So, kind of this about all those things and, before you go out shopping and before you get really emotional about one of those houses, write all of that stuff down. If you’re shopping with somebody else, sit down and just have those conversations with them, and come to terms on what things you’re willing to compromise versus what they’re willing to compromise on. That will really help you decide which houses are actually going to be worthwhile. Also, think about, do I have any pets? I mean, that’s a biggie. If you have three big dogs, you need to have a place for them to run around. Maybe a fenced yard is really critical for you. If you’ve got kids, and even if you don’t, even if you’re never going to use that school system, it plays a big part in what that house is worth, and how easy it will sell in the future. So think about the school system. What school is it in? Go on to Great Schools, see what the ratings are on that school, see what people are saying about it. If it’s a great school, then your house is worth more money whether you have kids or not.

I would also encourage you to do everything you can to look past the cosmetics of the house, which is so hard. People just don’t have an easy time of that, but I can tell you, there are a lot of things that you can change about a house, but you can’t change where it is. So think first and foremost about the location. Is it in a neighborhood I like or in an area I like? Like I said before, make sure the school system is good. Make sure you’re close to the things that you want to be close to, your job or if there’s schools or if you have hobbies, you like to go to the gym. Where is it located in respect to those other things? If it’s going to take you 15 minutes to get to the gym, that’s great, but if it’s an hour and a half to get to work… So kind of look at that full picture and say, “Is this location ideal?”

Now if the location is ideal, pretty much everything else can be managed with the house. But what I like to think about is, what is my level of expertise when it comes to doing remodeling, or patience for that matter. Do I want to do a big remodel? Or do I want to move in and just have nothing to do? In that case, draw the line in the sand. Like I’m really happy doing cosmetic remodeling, but I don’t want to move any walls. I don’t want to do a kitchen remodel. And then you know. You can walk into a house and say, “Dang this location is excellent, and the kitchen is the way I like it and the bathroom is how I like it. Now it does have red paint all over the place, and this really gross green carpet, but I can handle that and I can get that done.” So that’s a really good thing to know as well. And it’s really, really, really easy to get sucked into that carpet or that red wall and just say, “Oh my gosh, I hate it. It’s so dark in here.” But try to use your imagination, try to open up your mind, and think, now if I had this house, what color would I paint it, and how would it feel to me then?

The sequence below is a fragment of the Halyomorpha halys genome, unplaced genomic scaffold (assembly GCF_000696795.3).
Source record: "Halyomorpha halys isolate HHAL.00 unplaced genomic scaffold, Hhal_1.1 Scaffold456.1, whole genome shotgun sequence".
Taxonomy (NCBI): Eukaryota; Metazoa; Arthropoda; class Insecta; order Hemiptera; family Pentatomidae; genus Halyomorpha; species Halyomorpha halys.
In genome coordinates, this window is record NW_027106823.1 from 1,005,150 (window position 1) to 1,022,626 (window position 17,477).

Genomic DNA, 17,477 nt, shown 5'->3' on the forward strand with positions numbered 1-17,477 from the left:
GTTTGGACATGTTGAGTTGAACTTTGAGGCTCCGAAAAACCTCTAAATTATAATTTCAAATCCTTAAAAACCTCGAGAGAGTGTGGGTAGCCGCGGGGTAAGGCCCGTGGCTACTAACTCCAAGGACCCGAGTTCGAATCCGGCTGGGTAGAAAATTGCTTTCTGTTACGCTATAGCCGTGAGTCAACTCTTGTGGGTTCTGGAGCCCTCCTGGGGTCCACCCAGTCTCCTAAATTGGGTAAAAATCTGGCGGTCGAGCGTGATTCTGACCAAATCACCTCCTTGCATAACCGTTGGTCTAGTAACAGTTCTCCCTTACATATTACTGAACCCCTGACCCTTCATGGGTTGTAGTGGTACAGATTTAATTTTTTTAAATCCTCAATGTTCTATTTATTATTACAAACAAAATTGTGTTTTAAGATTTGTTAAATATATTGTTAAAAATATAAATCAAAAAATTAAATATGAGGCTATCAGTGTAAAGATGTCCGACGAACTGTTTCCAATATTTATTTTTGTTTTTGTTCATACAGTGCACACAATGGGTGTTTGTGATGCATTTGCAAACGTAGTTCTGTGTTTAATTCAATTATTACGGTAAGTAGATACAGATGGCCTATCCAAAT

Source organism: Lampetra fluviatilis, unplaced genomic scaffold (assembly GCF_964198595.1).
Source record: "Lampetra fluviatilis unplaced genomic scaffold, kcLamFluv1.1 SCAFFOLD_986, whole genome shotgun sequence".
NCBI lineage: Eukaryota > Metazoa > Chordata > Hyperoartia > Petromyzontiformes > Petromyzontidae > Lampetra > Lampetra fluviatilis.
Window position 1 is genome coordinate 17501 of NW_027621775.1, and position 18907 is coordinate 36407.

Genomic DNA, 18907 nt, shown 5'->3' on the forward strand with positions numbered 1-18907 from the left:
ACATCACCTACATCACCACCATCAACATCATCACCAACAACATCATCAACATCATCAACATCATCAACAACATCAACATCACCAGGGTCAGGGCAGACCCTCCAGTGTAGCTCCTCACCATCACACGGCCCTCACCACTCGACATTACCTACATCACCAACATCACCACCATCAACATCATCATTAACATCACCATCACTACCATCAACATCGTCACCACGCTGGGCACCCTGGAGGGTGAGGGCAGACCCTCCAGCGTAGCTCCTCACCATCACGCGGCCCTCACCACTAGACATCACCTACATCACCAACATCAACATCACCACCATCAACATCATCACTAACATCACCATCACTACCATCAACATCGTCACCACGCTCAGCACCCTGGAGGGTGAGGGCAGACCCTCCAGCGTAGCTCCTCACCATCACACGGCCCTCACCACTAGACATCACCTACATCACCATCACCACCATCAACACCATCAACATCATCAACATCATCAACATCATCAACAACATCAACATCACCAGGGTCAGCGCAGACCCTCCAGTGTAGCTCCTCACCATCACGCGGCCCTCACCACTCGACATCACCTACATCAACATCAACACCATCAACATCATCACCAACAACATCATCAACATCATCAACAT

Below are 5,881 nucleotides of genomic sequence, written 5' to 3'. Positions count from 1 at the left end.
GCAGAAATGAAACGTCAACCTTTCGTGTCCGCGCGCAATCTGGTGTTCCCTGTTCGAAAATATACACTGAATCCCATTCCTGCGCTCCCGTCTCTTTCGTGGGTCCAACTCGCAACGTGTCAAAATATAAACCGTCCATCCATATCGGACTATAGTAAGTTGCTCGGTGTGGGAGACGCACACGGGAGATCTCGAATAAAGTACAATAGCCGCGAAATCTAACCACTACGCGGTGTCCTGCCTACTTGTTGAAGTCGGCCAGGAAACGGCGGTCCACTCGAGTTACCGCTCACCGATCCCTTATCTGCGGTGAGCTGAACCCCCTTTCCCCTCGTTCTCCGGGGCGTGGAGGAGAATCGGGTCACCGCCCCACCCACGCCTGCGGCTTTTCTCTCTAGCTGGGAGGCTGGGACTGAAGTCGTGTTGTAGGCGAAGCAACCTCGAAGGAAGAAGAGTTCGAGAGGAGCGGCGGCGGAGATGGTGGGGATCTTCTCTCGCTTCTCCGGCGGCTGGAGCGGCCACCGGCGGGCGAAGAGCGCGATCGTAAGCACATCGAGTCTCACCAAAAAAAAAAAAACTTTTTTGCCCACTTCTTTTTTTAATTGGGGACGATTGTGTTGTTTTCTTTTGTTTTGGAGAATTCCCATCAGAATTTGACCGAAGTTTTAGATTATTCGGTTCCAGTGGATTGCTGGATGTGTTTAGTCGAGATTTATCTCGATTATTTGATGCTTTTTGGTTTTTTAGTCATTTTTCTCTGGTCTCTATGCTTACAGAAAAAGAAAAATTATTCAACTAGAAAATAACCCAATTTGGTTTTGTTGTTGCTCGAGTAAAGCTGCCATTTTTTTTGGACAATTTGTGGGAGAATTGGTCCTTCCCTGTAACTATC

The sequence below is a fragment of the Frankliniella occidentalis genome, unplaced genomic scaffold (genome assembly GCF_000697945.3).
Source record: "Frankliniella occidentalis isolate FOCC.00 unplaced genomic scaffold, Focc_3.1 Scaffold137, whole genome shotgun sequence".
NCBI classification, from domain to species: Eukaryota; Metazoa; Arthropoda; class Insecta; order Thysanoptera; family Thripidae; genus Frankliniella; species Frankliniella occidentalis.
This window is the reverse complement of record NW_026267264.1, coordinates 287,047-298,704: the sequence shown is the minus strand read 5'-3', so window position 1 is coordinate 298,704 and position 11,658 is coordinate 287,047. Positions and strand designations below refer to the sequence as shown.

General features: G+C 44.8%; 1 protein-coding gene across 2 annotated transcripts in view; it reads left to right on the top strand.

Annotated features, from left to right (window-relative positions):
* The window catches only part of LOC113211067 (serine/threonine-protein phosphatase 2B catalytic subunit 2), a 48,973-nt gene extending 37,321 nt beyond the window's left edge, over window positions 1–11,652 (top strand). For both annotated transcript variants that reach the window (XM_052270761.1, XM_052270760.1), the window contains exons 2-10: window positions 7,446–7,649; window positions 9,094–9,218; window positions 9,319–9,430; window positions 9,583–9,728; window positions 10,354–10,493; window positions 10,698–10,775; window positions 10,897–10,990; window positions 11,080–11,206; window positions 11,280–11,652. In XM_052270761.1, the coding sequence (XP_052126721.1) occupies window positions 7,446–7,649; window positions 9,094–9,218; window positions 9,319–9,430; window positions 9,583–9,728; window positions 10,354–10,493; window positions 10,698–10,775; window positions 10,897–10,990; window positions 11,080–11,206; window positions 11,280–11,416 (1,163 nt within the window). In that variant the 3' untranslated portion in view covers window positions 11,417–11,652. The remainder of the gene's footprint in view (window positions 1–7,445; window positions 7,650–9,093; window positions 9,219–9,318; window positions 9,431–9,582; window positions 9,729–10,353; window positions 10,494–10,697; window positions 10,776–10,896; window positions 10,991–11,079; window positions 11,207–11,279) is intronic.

Even then after all of that imagination is turning and you know like, gray walls and tile floors and you’re like, “Yeah, I’m really feeling it.” Even then, it’s a little hard to always see yourself in a space. You’re coming from somewhere where you’re much more comfortable. So try and give yourself some leniency there and just say, “Yeah, I think it has the space where I’m going to be comfortable.” You’re not necessarily just going to fall in love with it, you know? Not everybody is like that. So try to be practical in your reasoning about it.

Big takeaways here: look at the location, not the cosmetics of the house. The location is key and it can’t be changed, but you can do updates. And then think about how you’re going to live in that house, and how it’s oriented to all the other things that you do in your life. If you keep all of that in mind, and you’ve got your needs versus wants, and your priorities right, you’ll have an easy time finding a house that you’ll love.

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Thanks so much, guys. And we’ll see you next time.